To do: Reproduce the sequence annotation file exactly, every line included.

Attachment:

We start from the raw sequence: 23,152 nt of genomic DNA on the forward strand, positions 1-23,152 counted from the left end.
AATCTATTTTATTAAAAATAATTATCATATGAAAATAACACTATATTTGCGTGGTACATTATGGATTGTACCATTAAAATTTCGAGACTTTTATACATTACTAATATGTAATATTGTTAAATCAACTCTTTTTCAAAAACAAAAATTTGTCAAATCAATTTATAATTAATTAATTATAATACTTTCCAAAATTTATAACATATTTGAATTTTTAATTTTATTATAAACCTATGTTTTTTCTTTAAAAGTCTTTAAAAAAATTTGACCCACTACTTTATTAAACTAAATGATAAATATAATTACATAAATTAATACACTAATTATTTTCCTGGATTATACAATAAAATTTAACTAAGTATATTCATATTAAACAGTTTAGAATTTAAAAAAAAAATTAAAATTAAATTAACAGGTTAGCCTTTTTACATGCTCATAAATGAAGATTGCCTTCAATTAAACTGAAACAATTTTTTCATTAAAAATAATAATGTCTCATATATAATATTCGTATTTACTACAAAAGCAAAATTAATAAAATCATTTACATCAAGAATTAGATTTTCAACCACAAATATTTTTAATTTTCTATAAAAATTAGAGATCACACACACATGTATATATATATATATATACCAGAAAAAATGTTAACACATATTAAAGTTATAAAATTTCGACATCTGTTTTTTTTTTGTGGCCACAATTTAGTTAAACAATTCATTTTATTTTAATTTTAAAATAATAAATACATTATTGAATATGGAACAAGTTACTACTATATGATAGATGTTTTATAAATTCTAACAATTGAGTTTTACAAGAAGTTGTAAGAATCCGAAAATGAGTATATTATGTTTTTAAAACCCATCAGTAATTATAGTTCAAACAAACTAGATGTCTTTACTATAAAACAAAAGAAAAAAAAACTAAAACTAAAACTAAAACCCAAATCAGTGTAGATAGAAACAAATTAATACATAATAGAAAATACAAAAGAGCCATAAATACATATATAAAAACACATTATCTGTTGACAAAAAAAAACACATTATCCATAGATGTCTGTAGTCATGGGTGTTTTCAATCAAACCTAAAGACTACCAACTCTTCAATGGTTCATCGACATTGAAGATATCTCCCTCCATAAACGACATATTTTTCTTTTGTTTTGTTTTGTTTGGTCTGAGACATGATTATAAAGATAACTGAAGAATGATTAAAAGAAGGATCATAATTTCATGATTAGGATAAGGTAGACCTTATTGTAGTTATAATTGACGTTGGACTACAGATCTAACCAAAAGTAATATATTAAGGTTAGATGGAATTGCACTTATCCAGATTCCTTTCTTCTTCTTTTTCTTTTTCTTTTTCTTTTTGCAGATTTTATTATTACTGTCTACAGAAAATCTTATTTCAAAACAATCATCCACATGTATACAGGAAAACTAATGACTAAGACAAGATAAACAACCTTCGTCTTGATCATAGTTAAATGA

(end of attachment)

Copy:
We start from the raw sequence: 23,152 nt of genomic DNA on the forward strand, positions 1-23,152 counted from the left end.
AATCTATTTTATTAAAAATAATTATCATATGAAAATAACACTATATTTGCGTGGTACATTATGGATTGTACCATTAAAATTTCGAGACTTTTATACATTACTAATATGTAATATTGTTAAATCAACTCTTTTTCAAAAACAAAAATTTGTCAAATCAATTTATAATTAATTAATTATAATACTTTCCAAAATTTATAACATATTTGAATTTTTAATTTTATTATAAACCTATGTTTTTTCTTTAAAAGTCTTTAAAAAAATTTGACCCACTACTTTATTAAACTAAATGATAAATATAATTACATAAATTAATACACTAATTATTTTCCTGGATTATACAATAAAATTTAACTAAGTATATTCATATTAAACAGTTTAGAATTTAAAAAAAAAATTAAAATTAAATTAACAGGTTAGCCTTTTTACATGCTCATAAATGAAGATTGCCTTCAATTAAACTGAAACAATTTTTTCATTAAAAATAATAATGTCTCATATATAATATTCGTATTTACTACAAAAGCAAAATTAATAAAATCATTTACATCAAGAATTAGATTTTCAACCACAAATATTTTTAATTTTCTATAAAAATTAGAGATCACACACACATGTATATATATATATATATACCAGAAAAAATGTTAACACATATTAAAGTTATAAAATTTCGACATCTGTTTTTTTTTTGTGGCCACAATTTAGTTAAACAATTCATTTTATTTTAATTTTAAAATAATAAATACATTATTGAATATGGAACAAGTTACTACTATATGATAGATGTTTTATAAATTCTAACAATTGAGTTTTACAAGAAGTTGTAAGAATCCGAAAATGAGTATATTATGTTTTTAAAACCCATCAGTAATTATAGTTCAAACAAACTAGATGTCTTTACTATAAAACAAAAGAAAAAAAAACTAAAACTAAAACTAAAACCCAAATCAGTGTAGATAGAAACAAATTAATACATAATAGAAAATACAAAAGAGCCATAAATACATATATAAAAACACATTATCTGTTGACAAAAAAAAACACATTATCCATAGATGTCTGTAGTCATGGGTGTTTTCAATCAAACCTAAAGACTACCAACTCTTCAATGGTTCATCGACATTGAAGATATCTCCCTCCATAAACGACATATTTTTCTTTTGTTTTGTTTTGTTTGGTCTGAGACATGATTATAAAGATAACTGAAGAATGATTAAAAGAAGGATCATAATTTCATGATTAGGATAAGGTAGACCTTATTGTAGTTATAATTGACGTTGGACTACAGATCTAACCAAAAGTAATATATTAAGGTTAGATGGAATTGCACTTATCCAGATTCCTTTCTTCTTCTTTTTCTTTTTCTTTTTCTTTTTGCAGATTTTATTATTACTGTCTACAGAAAATCTTATTTCAAAACAATCATCCACATGTATACAGGAAAACTAATGACTAAGACAAGATAAACAACCTTCGTCTTGATCATAGTTAAATGA